Mercedes will make its cars faster for customers who pay $1,200 annually


What is this nonsense?! If you thought locking features in video games behind DLC, subscriptions, seasonal passes, etc. was infuriating, consider owners of the new luxury electric Mercedes EQ. The automaker is offering to unleash the cars’ full performance—at the bargain price of $1,200 per year.

CD player Highlights Optional extras in the Mercedes Online Store:Acceleration increaseA subscription service for all EQS or EQE vehicles. Increasing your car’s torque and maximum output costs $1,200 a year, or about an additional monthly payment; the 2022 Mercedes EQS has a base price of $103,360.

Hedge fund managers who decide that Wants For paying the equivalent of $100 a month for something that should come as standard—or a one-time upgrade payment—you’ll get a “noticeable improvement” in 0-60mph acceleration of 0.8 to 1 second. The feature also promises to change the general characteristics of electric motors.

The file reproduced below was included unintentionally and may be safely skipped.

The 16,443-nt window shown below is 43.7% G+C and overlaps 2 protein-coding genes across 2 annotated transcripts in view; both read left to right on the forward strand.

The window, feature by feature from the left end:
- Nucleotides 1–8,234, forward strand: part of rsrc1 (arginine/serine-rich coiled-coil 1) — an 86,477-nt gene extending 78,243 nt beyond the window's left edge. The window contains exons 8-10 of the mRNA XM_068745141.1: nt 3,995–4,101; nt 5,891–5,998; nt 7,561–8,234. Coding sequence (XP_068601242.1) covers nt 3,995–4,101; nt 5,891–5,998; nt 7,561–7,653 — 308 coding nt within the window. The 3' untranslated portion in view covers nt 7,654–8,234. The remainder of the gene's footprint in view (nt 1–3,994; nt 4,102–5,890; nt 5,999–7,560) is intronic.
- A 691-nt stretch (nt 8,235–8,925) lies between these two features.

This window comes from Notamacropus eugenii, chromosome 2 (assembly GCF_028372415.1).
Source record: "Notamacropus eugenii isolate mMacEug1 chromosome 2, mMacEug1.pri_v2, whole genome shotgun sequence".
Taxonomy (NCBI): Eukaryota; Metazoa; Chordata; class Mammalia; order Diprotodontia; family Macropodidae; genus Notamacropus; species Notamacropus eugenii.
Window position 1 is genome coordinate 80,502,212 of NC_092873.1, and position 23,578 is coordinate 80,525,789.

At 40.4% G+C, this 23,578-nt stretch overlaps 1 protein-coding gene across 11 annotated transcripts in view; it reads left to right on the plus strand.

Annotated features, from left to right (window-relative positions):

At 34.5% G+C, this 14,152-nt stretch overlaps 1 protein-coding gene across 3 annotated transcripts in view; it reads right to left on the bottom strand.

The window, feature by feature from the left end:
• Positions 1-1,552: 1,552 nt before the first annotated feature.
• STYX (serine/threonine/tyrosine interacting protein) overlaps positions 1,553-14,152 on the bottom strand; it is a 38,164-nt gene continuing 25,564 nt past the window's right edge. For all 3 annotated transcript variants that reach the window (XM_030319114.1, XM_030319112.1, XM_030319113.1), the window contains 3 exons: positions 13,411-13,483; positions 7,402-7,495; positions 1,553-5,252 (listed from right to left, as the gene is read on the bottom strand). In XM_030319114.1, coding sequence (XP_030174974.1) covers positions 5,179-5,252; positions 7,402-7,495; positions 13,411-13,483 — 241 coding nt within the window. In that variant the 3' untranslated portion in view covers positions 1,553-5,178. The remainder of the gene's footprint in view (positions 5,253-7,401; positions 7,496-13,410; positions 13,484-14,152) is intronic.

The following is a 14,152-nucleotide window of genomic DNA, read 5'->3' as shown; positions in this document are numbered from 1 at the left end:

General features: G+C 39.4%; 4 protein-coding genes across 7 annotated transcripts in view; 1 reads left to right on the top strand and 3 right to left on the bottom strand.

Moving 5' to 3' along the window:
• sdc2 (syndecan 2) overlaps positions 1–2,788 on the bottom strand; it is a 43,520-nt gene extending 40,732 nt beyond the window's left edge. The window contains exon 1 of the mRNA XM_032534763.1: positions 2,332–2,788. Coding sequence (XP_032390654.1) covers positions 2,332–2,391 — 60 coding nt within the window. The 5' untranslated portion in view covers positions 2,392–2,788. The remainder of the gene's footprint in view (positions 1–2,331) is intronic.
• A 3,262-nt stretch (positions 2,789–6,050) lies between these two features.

Buyers, of course, pay for a software update that improves performance, so it’s unclear how Mercedes justifies this as an ongoing annual payment—and $1,200 a year.

We’ve been here before, unfortunately. It was reported in July that one of the optional extras that BMW offers in its cars at a monthly cost was heated seats, which costs about $18 per month. He also offers heated steering wheels for $12 a month. But these seem positively generous compared to Mercedes’ subscription.

The response to BMW’s hot-seat DLC was for hackers to come up with a workaround, so the same could happen with Mercedes, though the companies would no doubt trigger such warranty breaches.

From the $2.50 horse armor in The Elder Scrolls IV: Oblivion to the controversy over Overwatch 2, monetization, whether it be in games, hardware, vehicles or something else, tends to bring a lot of consumer ire. Ultimately, however, there are usually enough customers buying these add-ons to make the outcry worth it for the money-making companies. For example, the free-to-play Diablo Immortal has the lowest user score for a PC game on Metacritic (0.3), yet it’s earning $50 million in its first month.


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